FIG. 5 is a graph showing the effect of BIM-21009 in promoting proliferation of acetylcholine receptors in denervated muscle, as determined by binding of 125 I-bungarotoxin to the receptor (cpm) per mg muscle.

DESCRIPTION OF THE PREFERRED EMBODIMENTS

We now describe preferred embodiments of the invention.

LHRH antagonsts useful for treating injured nerve tissue may be found in the publications cited above in the Background section, and in the following, each of which is hereby incorporated by reference: Coy et al. U.S. Pat. No. 4,632,979; Coy et al., U.S. Ser. No. 352,140, filed May 15, 1989; Coy et al., U.S. Ser. No. 065,756, filed June 23, 1987; Coy et al., U.S. Ser. No. 879,338, filed June 27, 1986; Coy et al., EP0 225 746; Folkers et al., U.S. Pat. No. 4,642,332; Folkers et al., 1984, Biochem. Biophys. Research Comm. 123:1221; Folkers et al., 1984, Z. Naturforsch.B, 39:528; Folkers et al., 1985, Z. Naturforsch.B, 40:313; Nestor et al., 1984, J. Med. Chem. 27:1170); Nestor et al., EP0 277 829; Nestor et al., EP0 049 628; Nestor et al., EP0 097 031; Nestor et al., 1984, J. Med. Chem. 27:1170; Kent et al., EP0 052 510; Coy et al., U.S. Pat. No. 4,431,635; Coy et al., U.S. Pat. No. 4,317,315; Coy et al., EP0 081 877; Coy et al., 1982, Endocrinology 110:1445; Rivier et al., U.S. Pat. No. 4,444,759; Rivier et al., EP0 038 135; Bauer et al., U.S. Pat. No. 4,395,403; Vale et al., GB 2009182, filed Nov. 30, 1978; Beddell et al., U.S. Pat. No. 4,075,191.

These LHRH analogs can be provided in the form of pharmaceutically acceptable salts. Examples of preferred salts are those with therapeutically acceptable organic acids, e.g., acetic, lactic, maleic, citric, malic, ascorbic, succinic, benzoic, salicylic, methanesulfonic, toluenesulfonic, trifluoroacetic, or pamoic acid, as well as polymeric acids such as tannic acid or carboxymethyl cellulose, and salts with inorganic acids such as the hydrohalic acids, e.g., hydrochloric acid, sulfuric acid, or phosphoric acid.

A therapeutically effective amount of the LHRH antagonist can be administered in combination with a pharmaceutically acceptable carrier substance, e.g., magnesium carbonate or lactose. This composition can be in the form of a pill, tablet, capsule, liquid, or sustained release tablet for oral administration; a liquid spray for nasal administration; or a liquid for intravenous, subcutaneous, parenteral, or intraperitoneal administration.

Another preferred form for administration is an injectible suspension of the peptide analog with a bioerodible, biocompatible polymer matrix capable of effecting sustained release of the analog. Other suitable forms are analog/polymer implants, transdermal patches, transmucosal patches and compositions usable with iontophoretic techniques.

Testing

LHRH analogs can be tested for effectiveness in treating injured nerve tissue or preserving muscle mass according to the testing procedures described below for the LHRH analog BIM-21009. BIM-21009 is an antagonist of LHRH activity having the amino acid formula N-Acetyl-D-Naphthylalanine-D-para-Cl-Phe-D-Phe-Ser-Tyr-D-Arg-Phe-Arg-Pro-D-Ala-NH2. BIM-21009 was administered to animals both prior to and after denervation. The animals were prepared for treatment as follows.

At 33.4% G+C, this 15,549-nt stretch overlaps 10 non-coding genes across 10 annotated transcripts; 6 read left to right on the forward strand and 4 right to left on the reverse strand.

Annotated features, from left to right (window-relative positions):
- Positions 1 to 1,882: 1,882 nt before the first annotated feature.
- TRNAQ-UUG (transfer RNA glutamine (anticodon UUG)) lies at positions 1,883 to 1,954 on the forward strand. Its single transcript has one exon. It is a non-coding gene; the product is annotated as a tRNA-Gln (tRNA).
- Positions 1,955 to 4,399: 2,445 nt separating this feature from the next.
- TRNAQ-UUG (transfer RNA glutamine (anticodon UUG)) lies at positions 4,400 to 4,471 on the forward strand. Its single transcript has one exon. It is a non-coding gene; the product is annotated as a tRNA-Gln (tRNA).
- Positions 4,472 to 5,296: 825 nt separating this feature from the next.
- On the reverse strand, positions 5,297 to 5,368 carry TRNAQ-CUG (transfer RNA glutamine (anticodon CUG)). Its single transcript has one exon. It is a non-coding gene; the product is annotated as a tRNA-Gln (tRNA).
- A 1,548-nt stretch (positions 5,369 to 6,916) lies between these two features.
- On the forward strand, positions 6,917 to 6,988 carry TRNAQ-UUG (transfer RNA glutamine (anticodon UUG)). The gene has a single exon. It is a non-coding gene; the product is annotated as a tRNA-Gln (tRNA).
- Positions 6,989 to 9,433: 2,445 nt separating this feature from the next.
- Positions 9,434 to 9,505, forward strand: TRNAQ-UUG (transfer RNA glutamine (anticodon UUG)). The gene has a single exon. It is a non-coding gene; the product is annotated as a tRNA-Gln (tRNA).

Adult male and female Sprague Dawley rats (Hilltop) weighing approximately 250-275 g were housed in groups of three of the same sex and provided with Purina rat chow and water ad libitum. They were maintained in a 12L:12D photoperiod with lights off at 19:00 hr. Animals were divided into 2 groups having six subdivisions each of 5-7 animals: (1) four days post-lesion: "sham crushed" (i.e., sham nerve crush) males and females, "intact crushed" (i.e., nerve crush control group) males and females, and "LHRH antagonist treated and crushed" (i.e., peptide treatment after nerve crush, also referred to as "peptide crushed") males and females; and (2) twelve days post-lesion: sham crushed males and females, intact crushed males and females, and LHRH treated and crushed males and females.

All animals were anesthetized with an 8% solution of chloral hydrate (0.4 g/kg). An incision was made on the left leg and the peroneal nerve was exposed at its site of entrance into the peroneal longus muscle. The nerve was crushed with a watchmaker forcep having a uniformly filed tip of 0.2 mm, by applying pressure on the nerve for 10 seconds, rotating the forceps, and applying pressure again on the opposite side for another 10 seconds. After crush, this area of approximately 1 mm becomes translucid. This modified crush method gives well-defined axonal interruption without disrupting the connective tissue sheaths or blood vessels in the region.

All chemically treated animals received 1 s.c. injection of the LHRH antagonist BIM-21009 at a dosage of 5 mg/kg 24 hrs prior to denervation. Animals in the 12 day groups received an additional injection of 5 mg/kg 6 days after the first injection.

Dissections were performed between 13:00 and 15:00 hrs. The peroneal nerve was allowed to regenerate for 4 or 12 days, after which the animals were anesthetized with chloral hydrate (0.4 g/kg), the extensor digitorum longus ("EDL") was dissected, frozen on powdered dry ice and stored at -70 C. until the day of the assay.

Blood samples were drawn from the inferior vena cava using a 10 ml syringe which contained 0.7 g of EDTA as an anticoagulant. The blood was kept on ice, centrifuged in a refrigerated centrifuge at 1700 g for 25 min., and stored at -70 C. until the day of radioimmunoassay.